‘If that is what Armenia thinks, then please, we will support whatever the Armenian people choose,’ Putin said. ‘If the Armenian people and the Armenian leadership think that Karabakh has some importance and that such importance should be taken into consideration in a future peace agreement, this is also possible’. 

He also said that prior to the Second Nagorno-Karabakh War, Russia had suggested that Nagorno-Karabakh hand over five of the seven districts of Azerbaijan they controlled outside of the former Nagorno-Karabakh Autonomous Oblast (NKAO), before later ‘reaching an agreement with Azerbaijan’. He said Armenia had ‘choosen another direction’.

Pashinyan responded the following day by stating that Armenia had agreed to work on Russia’s proposals in early September, and expressing hope that Russia would ‘support its proposals’ in Monday’s meeting in Sochi. 

In a public part of the meeting, Vladimir Putin, said that the Nagorno-Karabakh conflict ‘should be solved at some point’ and that he believed Pashinyan had the political will to do so. 

A Russian hand?

The reactions to the protest with its size similar to the ones in 1988, when the independence movements started in Armenia and Nagorno-Karabakh, were different. 

‘I have never seen so many people in my hometown Stepanakert’, Tigran Grigoryan, a Yerevan-based Political analyst from Stepanakert wrote on Twitter shortly after the rally started in Nagorno-Karabakh capital. 

Some have suggested that Russia may have been involved in or encouraged Sunday’s demonstration, even going as far as to speculate that the authorities in Nagorno-Karabakh may apply to join Russia. 

Arman Babajanyan, the head of the pro-government For Homeland Party wrote on Facebook that the rally had ‘nothing to do with Artsakh’. He said it was Russia’s attempt to warn Armenia ‘not to make a strategic turn, warning from where to expect pressure, from where the blow will come’.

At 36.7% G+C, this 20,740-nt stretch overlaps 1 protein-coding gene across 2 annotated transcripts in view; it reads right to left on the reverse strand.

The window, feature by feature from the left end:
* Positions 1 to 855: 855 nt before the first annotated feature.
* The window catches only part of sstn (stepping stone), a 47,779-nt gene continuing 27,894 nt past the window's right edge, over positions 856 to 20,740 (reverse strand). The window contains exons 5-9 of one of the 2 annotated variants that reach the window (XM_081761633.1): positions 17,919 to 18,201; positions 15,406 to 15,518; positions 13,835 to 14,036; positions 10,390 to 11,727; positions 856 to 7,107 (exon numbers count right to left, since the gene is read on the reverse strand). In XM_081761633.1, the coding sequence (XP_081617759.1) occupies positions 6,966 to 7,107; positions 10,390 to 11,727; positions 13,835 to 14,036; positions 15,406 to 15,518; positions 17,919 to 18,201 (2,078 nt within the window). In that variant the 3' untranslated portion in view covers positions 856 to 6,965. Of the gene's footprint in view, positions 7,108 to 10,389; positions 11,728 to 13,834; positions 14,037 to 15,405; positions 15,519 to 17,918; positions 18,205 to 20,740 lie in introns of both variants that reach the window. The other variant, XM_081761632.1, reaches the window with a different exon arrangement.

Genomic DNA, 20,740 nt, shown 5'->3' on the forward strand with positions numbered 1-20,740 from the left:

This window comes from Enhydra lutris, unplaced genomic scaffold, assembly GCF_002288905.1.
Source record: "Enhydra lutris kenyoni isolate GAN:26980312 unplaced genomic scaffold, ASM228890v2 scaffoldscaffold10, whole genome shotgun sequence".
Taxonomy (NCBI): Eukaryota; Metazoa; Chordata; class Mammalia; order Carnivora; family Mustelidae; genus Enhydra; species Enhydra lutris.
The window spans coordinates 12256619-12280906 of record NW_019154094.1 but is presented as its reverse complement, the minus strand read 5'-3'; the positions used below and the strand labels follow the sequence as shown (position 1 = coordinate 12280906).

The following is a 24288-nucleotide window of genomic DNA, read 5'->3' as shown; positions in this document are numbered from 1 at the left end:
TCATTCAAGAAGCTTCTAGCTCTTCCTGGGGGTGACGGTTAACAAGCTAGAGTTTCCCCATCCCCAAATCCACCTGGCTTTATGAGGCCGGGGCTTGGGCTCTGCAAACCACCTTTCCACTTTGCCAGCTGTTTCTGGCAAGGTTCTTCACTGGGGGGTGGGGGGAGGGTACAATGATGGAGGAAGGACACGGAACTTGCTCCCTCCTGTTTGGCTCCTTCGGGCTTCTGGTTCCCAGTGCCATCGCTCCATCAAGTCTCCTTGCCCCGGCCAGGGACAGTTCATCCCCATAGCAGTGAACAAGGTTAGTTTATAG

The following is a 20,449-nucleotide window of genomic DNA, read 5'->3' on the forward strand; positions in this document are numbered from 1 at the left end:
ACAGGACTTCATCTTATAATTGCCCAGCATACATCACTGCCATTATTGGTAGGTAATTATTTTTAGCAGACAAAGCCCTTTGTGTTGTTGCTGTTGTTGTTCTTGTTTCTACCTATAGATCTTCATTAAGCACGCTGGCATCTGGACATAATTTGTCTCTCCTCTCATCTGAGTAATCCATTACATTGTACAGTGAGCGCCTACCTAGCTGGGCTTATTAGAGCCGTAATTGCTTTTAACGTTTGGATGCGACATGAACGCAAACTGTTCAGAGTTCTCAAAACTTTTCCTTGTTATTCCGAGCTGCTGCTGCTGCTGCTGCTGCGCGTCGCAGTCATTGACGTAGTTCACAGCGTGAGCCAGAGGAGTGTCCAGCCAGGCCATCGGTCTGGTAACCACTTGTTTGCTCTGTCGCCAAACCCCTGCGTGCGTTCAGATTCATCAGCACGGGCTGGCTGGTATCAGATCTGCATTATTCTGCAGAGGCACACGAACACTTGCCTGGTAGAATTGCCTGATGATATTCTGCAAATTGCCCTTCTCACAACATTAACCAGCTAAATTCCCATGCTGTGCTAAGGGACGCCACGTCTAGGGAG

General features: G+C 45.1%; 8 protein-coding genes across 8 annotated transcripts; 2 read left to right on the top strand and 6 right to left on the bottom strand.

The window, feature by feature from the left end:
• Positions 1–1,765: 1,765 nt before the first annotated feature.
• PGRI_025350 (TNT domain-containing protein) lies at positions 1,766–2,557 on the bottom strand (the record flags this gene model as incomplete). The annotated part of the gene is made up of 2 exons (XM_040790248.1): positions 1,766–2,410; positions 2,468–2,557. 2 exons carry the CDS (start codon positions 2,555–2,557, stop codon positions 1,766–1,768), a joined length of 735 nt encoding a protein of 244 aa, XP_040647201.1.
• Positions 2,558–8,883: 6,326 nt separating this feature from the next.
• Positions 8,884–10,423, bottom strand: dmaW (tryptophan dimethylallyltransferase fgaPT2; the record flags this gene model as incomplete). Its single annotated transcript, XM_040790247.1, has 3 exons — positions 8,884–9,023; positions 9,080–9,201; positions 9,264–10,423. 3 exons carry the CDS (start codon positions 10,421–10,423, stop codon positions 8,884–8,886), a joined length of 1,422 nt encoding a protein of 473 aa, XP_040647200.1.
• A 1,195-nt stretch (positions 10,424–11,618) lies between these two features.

‘Stepanakert today rejected any prospect of returning its agency and making independent decisions’, Babajanyan wrote. ‘Stepanakert announced today that he will not allow himself to be a part of the conflict’. 

‘For months, Russian officials and experts have been telling me that they are a worried failure in the Yerevan-Baku exchanges would lead to more violence or even a new war’, Olesya Vartanyan, a senior expert at Crisis Group wrote on Twitter. ‘ “We’ll be handcuffed when it happens”, one Russian expert said, due to Russia being stuck in Ukraine,  and its continued desire to sustain good relations with Azerbaijan’. 

‘Will Putin succeed? It is difficult to see why Baku would agree to concede when it has an upper hand militarily and diplomatically. But “no one knows what Putin has in his ‘papochka’ [file],” one Russian expert told me recently with an offer to keep some space for surprises’, she wrote. 

 For ease of reading, we choose not to use qualifiers such as ‘de facto’, ‘unrecognised’, or ‘partially recognised’ when discussing institutions or political positions within Abkhazia, Nagorno-Karabakh, and South Ossetia. This does not imply a position on their status.